The Paget family's lands and title were restored to them by James I in 1602 and they owned considerable estates around Burton for over 150 years. In 1699, William Lord Paget obtained an Act of Parliament to extend navigation on the River Trent from Nottingham up to Burton, but nothing was immediately done. In 1711 Lord Paget leased his rights to George Hayne, who in 1712 opened the River Trent Navigation and constructed a wharf and other buildings in the precinct of the old abbey. This led to the development of Burton as the major town for brewing and exporting beer, as it allowed Burton beer to be shipped to Hull, and on to the Baltic Sea and Prussia, as well as to London, where it was being sold in 1712. A number of breweries opened in the second half of the 18th century. The Napoleonic blockade badly affected overseas trade, leading to some consolidation and a redirection of the trade to London and Lancashire via canals. When Burton brewers succeeded in replicating the pale ale produced in London, the advantage of the water's qualities, in a process named Burtonisation allowed the development of the trade of Burton India Pale Ale (an ale specially brewed to keep during the long sea voyage to India). Burton became a centre for the brewing industry due in part to the quality of the local water, which contains a high proportion of dissolved salts, predominantly caused by the gypsum in the surrounding hills. This allowed a greater proportion of hops, a natural preservative, to be included in the beer, thereby allowing the beer to be shipped further afield. Much of the open land within and around the town is protected from chemical treatment to help preserve this water quality. New rail links to Liverpool enabled brewers to export their beer throughout the British Empire.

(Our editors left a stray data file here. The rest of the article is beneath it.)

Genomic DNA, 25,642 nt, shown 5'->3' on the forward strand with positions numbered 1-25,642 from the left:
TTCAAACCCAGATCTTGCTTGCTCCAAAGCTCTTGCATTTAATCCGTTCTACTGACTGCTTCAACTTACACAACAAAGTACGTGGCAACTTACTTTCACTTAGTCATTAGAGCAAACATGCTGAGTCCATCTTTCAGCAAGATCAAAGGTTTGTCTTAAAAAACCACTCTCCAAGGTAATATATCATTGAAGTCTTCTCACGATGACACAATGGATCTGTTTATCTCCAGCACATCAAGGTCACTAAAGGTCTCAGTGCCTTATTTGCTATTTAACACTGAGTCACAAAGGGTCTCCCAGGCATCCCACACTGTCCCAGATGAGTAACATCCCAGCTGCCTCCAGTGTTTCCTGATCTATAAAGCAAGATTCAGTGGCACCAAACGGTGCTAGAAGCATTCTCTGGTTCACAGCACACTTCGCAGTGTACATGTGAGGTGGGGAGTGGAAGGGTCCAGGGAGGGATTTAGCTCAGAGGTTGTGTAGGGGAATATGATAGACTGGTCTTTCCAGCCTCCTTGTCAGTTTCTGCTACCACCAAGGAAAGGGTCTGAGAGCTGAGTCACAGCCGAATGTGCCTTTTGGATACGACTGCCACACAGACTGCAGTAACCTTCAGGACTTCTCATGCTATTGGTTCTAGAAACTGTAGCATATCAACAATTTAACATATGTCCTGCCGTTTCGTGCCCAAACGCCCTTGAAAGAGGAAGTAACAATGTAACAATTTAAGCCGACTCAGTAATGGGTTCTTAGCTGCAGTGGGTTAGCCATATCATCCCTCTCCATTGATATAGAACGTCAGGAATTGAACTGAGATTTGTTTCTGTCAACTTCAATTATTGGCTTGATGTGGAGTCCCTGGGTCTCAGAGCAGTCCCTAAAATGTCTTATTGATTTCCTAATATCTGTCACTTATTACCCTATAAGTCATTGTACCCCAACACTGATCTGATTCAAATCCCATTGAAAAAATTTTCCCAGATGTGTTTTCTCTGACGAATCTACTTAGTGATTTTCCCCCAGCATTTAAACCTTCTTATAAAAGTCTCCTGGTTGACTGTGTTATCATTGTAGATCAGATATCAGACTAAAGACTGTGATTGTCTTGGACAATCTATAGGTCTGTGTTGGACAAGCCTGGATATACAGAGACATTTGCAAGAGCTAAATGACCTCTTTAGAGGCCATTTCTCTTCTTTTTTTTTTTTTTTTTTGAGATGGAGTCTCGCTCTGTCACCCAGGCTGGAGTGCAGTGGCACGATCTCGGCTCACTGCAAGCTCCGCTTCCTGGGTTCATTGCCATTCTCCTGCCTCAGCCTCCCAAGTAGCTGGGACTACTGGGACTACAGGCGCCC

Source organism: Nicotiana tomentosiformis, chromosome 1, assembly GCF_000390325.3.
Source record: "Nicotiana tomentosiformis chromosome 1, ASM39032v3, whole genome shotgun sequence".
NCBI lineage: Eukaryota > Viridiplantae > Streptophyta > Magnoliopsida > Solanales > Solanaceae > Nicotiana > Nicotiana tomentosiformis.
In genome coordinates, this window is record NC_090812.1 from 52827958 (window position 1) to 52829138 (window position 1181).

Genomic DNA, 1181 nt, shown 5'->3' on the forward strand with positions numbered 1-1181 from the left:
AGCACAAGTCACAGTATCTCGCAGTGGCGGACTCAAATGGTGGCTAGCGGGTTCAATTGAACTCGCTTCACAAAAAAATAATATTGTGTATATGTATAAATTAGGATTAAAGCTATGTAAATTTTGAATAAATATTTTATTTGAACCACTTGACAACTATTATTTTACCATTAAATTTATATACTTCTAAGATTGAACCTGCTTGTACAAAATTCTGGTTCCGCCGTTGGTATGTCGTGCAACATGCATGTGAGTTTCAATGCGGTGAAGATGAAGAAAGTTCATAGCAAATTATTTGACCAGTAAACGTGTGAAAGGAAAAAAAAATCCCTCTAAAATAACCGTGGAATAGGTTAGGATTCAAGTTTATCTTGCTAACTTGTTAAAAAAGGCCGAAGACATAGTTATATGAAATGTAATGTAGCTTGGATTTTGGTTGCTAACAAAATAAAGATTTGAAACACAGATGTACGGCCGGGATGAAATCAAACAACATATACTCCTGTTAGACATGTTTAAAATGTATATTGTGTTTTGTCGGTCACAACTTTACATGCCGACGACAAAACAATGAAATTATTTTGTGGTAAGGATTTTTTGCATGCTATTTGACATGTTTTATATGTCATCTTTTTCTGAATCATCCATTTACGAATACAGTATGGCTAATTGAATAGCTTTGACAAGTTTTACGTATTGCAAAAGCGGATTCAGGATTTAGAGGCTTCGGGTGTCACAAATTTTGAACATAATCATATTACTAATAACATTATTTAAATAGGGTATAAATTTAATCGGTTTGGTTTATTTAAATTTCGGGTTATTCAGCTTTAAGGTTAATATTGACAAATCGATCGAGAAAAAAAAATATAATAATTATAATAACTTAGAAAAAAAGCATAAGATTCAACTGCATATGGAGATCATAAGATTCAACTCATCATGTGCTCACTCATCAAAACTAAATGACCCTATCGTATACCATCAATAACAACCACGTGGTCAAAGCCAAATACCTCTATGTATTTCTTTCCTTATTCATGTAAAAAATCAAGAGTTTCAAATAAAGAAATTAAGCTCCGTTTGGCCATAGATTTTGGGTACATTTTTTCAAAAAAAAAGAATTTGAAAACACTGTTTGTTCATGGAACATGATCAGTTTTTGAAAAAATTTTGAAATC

Burton came to dominate the brewing trade, and at its height one quarter of all beer sold in Britain was produced here. In the second half of the 19th century there was a growth in native breweries, supplemented by outside brewing companies moving into the town, so that over 30 breweries were recorded in 1880. However at the beginning of the 20th century there was a slump in beer sales, causing many breweries to fail; the industry suffered from the Liberal government's anti-drinking attitudes. This time no new markets were found and so the number of breweries shrank by closure and consolidation from 20 in 1900 to 8 in 1928. After further mergers and buy-outs, just three main breweries remained by 1980: Bass, Ind Coope and Marston's.